The lightly populated islands of the South Pacific cover a vast expanse of ocean extending several thousand kilometers from Papua New Guinea (PNG) in the east to Tahiti in the west. Even on the largest island groups of this “Blue Continent,” almost no cereals are grown. Still, wheat-based foods and rice play a big role in the diets of the 12 sovereign countries and 10 dependent territories.
Excluding Australia and New Zealand on its sub-tropical and temperate southern periphery, the population of Oceania is just 12.3 million, of which three quarters is PNG. Flour milling companies are found in only four larger countries: PNG, Fiji and New Caledonia with two each and a single small miller in Solomon Islands. Nevertheless, the region is largely self-sufficient in wheat flour production.
There is a smattering of subsistence rice farming and village mills in some countries, but the only commercial- scale milling is in New Caledonia of imported paddy.
Before the arrival of Europeans, easily cultivated taro and breadfruit as well as coconuts were the main sources of carbohydrates while fish and pork provided protein. Other introduced root crops like yams and cassava are now important as well.
In most countries, health indicators like longevity and infant mortality have improved significantly in recent decades, but modern diets and overnutrition pose a major challenge. The 10 countries with the world’s highest rates of obesity are all in the South Seas, ranging from 46% in Samoa to 62% in Nauru, leading to a growing incidence of diabetes and hypertension.
The South Pacific can be divided into three sub-regions that provide a framework for this survey: Melanesia in the east; the Polynesian triangle to the west and south; and Micronesia, much of which is north of the equator.
Thanks to its relatively large population, central geographic position and a pair of strong food companies, Fiji (896,445 people) is the linchpin of milling and trade in wheat foods in the South Pacific.
Fiji’s population is ethnically divided mainly between the indigenous people constituting 57%, officially known as iTaukei, and 37% Indo-Fijians introduced as plantation laborers by the British in the 19th century. The former group is still largely engaged in semi-subsistence farming. Rural families consume much of what they grow and adhere more to the traditional diet of taro, yams and breadfruit, while the latter, who are mostly urban dwellers, consume the largest amounts per capita of imported rice and flour.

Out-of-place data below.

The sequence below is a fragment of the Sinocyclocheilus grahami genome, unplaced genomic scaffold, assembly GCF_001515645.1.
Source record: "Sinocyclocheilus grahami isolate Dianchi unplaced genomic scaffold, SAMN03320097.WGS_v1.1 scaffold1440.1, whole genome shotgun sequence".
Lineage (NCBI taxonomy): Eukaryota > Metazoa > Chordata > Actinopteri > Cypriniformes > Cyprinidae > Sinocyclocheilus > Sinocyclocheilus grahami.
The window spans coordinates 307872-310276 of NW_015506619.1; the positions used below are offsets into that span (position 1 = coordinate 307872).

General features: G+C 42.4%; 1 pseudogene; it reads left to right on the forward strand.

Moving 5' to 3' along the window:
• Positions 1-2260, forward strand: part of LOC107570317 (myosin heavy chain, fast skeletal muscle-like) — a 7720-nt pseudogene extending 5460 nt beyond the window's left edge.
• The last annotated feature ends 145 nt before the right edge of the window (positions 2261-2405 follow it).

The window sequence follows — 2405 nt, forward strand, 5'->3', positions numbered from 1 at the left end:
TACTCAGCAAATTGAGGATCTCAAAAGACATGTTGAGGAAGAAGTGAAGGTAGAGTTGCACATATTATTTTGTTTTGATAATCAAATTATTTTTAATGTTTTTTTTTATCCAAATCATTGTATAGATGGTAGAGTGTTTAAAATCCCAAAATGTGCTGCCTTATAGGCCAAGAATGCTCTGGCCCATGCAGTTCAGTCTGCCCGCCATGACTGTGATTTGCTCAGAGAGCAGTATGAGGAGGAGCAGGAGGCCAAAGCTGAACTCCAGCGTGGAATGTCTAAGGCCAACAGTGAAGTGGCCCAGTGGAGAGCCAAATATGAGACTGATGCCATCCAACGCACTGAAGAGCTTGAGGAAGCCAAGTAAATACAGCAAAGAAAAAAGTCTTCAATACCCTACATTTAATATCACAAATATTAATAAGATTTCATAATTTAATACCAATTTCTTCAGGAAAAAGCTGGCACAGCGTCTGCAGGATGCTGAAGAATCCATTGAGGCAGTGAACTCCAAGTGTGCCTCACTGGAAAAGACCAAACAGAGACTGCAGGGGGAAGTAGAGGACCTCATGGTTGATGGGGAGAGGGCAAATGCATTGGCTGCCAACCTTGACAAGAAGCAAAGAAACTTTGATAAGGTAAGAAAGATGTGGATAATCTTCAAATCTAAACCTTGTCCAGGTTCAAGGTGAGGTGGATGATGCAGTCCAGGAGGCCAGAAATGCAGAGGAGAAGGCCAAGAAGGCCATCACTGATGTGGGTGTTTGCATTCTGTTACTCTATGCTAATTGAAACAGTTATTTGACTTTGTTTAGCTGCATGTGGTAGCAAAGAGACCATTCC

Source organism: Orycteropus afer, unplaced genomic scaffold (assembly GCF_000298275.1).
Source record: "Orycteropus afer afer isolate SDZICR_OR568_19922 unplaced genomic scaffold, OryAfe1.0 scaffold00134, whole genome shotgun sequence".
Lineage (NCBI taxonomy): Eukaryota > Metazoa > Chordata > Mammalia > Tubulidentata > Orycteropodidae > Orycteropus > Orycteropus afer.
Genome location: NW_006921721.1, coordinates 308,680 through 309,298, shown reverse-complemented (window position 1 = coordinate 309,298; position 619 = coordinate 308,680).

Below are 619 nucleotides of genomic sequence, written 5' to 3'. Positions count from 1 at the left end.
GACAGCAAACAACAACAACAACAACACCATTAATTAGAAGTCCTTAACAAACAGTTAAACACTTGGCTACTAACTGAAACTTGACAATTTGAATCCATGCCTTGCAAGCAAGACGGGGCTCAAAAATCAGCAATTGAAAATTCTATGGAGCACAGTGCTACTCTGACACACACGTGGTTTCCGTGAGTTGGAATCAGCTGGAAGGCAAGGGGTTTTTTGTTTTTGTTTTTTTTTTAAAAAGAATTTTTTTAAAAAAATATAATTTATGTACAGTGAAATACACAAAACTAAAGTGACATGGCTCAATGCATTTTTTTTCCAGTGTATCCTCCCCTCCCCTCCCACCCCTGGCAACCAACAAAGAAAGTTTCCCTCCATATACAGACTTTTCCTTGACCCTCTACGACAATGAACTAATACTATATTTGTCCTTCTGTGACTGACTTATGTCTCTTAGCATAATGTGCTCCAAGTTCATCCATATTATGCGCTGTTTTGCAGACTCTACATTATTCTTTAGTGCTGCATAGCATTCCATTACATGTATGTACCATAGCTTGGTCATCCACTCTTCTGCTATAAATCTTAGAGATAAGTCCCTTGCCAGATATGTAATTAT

Fiji’s annual rice imports, stable at around 40,000 tonnes, make up 80% of use.
Total wheat imports to Fiji in 2019 were 200,000 tonnes, about a one-third increase in a decade. All wheat comes from Australia with bulk vessels routinely discharging part of their cargo at mills in Indonesia and PNG before reaching Fiji.
FMF Foods Ltd. is Fiji’s oldest and largest milling company. It has operated its flour mill near the harbor of Suva, the capital city since the late 1970s. Milling capacity of several hundred tonnes per day exceeds demand. The company has a rice packaging line at its mill site. A new biscuit factory just outside Suva was launched in August 2017. It makes specially formulated breakfast crackers with local brand names for the markets of PNG, Vanuatu and Solomon Islands, as wells as the traditional FMF brands.
Three years ago, FMF followed soon after by Punjas introduced atta flour products to local supermarkets, a marketing success. FMF is publicly traded on the Fiji stock exchange. Total revenues for the year ended June 30, 2019, were Fiji dollars 190 million ($88 million), up slightly from the previous year.
Punjas Group is Fiji’s second, newer milling company. Its plant, supplied by Bühler, is located in Lautoka on the eastern side of the same island, near the main international airport at Nadi. Competition is fierce among the two companies both domestically and in the many Pacific island export markets where they dominate supply of flour and breakfast crackers.